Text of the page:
Sociability and attachment as distinct domains of the interpersonal relationships factor of the BASIS-24

Jon G. Allen, James Chris Fowler, B. Christopher Frueh

Research output: Contribution to journalArticle

1 Scopus citations

Abstract

The Behavior and Symptom Identification Scale (BASIS-24) was administered to 1972 patients in a private psychiatric hospital specializing in intensive treatment of several weeks' duration. The study was designed to investigate the factor structure in a large inpatient population with a high burden of psychiatric illness. While largely replicating previous factor analyses, the study unexpectedly yielded two factors from the items comprising the interpersonal relationships factor, which were interpreted as assessing sociability and attachment. These two new factors showed differential relationships with other measures of interpersonal functioning (Inventory of Interpersonal Problems) and attachment (Relationship Questionnaire), and both factors were sensitive to improvement over the course of intensive inpatient treatment. These results suggest that different treatment interventions might be employed to target these two separable domains of potentially problematic interpersonal functioning.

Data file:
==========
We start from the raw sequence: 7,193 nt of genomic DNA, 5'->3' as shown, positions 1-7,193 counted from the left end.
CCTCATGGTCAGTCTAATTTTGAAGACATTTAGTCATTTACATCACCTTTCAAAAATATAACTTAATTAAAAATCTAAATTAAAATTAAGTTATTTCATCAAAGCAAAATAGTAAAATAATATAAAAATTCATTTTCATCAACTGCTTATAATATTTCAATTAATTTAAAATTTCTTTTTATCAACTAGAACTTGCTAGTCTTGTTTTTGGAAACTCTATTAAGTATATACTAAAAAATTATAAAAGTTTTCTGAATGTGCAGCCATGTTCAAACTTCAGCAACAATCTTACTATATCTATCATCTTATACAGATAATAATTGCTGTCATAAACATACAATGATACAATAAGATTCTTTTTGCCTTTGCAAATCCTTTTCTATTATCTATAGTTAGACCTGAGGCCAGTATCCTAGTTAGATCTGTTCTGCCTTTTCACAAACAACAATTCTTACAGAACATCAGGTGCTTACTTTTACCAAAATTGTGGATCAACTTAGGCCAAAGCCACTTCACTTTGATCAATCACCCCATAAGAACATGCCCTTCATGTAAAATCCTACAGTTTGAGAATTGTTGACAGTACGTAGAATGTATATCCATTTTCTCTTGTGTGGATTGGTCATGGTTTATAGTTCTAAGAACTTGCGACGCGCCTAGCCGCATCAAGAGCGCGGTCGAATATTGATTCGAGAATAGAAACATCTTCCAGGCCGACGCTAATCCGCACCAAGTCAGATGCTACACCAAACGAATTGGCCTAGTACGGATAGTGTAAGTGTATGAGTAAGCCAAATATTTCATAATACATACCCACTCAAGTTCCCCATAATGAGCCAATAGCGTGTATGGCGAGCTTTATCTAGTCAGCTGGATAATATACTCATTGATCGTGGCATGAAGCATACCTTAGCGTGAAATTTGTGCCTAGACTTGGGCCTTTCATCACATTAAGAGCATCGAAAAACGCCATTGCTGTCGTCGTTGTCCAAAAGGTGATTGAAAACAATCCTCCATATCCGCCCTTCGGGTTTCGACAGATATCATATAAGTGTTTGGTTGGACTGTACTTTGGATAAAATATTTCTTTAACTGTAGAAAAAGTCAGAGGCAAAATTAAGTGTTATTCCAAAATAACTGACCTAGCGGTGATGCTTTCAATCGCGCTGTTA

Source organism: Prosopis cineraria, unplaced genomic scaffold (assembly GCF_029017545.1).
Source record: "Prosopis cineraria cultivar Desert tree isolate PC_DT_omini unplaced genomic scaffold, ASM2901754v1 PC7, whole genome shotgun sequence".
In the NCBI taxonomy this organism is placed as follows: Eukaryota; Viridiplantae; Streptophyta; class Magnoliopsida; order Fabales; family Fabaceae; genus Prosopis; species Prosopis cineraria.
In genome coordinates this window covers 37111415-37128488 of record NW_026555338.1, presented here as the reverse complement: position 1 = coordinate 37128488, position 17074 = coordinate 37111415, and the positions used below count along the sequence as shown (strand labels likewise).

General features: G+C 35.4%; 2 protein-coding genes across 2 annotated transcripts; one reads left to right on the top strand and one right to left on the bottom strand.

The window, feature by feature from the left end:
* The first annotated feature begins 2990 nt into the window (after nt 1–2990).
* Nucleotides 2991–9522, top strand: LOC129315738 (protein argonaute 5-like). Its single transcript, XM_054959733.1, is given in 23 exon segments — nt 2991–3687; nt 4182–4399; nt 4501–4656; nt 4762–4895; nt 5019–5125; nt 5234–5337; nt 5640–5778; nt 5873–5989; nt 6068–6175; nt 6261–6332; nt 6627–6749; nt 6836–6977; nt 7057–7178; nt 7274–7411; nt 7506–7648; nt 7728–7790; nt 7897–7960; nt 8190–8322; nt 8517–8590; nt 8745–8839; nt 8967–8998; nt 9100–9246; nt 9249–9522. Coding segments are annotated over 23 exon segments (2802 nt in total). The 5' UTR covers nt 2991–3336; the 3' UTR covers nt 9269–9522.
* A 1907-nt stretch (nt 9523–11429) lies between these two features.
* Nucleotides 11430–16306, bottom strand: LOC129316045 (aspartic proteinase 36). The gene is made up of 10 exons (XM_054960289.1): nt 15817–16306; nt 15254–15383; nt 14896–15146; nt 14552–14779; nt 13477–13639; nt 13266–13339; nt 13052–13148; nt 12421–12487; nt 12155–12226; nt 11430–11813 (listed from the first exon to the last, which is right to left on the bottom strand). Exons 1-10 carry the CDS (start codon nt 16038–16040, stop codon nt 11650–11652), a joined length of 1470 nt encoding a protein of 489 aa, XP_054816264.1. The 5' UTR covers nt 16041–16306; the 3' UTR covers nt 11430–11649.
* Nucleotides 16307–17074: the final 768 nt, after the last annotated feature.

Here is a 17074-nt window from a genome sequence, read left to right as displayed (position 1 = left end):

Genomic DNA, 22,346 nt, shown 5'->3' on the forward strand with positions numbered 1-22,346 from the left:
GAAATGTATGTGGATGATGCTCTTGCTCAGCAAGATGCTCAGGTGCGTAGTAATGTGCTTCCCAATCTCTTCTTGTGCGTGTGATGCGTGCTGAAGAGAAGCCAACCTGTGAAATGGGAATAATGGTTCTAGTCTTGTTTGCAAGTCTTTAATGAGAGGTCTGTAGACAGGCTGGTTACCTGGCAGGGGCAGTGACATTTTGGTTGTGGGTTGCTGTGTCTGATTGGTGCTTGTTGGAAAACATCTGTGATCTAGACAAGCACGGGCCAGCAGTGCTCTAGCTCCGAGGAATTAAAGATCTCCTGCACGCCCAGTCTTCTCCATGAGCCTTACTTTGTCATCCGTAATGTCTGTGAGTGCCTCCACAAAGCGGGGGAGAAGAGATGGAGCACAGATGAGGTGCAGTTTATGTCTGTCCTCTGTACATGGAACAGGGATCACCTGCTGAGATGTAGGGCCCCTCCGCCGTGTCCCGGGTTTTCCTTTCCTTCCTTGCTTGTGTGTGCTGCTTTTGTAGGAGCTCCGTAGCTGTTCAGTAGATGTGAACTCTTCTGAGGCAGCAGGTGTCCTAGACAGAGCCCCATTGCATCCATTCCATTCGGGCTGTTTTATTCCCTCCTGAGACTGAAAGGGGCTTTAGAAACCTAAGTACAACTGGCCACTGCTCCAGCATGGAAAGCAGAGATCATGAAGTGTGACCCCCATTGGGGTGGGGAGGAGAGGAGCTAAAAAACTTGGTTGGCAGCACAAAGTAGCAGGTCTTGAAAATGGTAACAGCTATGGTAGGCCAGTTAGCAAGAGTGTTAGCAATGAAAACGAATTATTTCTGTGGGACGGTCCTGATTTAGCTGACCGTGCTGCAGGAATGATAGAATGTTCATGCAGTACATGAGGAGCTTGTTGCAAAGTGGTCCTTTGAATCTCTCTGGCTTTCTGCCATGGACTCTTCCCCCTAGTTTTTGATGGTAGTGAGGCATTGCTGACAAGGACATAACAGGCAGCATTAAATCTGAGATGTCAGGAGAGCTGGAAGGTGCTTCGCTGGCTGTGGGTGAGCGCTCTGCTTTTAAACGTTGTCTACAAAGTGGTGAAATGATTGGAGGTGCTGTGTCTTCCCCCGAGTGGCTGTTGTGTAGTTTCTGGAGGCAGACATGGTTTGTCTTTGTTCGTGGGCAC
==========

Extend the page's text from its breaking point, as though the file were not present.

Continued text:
Original languageEnglish (US)
Pages (from-to)1203-1209
Number of pages7
JournalComprehensive Psychiatry
Volume54
Issue number8
DOIs
StatePublished - Nov 1 2013

ASJC Scopus subject areas

  • Clinical Psychology
  • Psychiatry and Mental health

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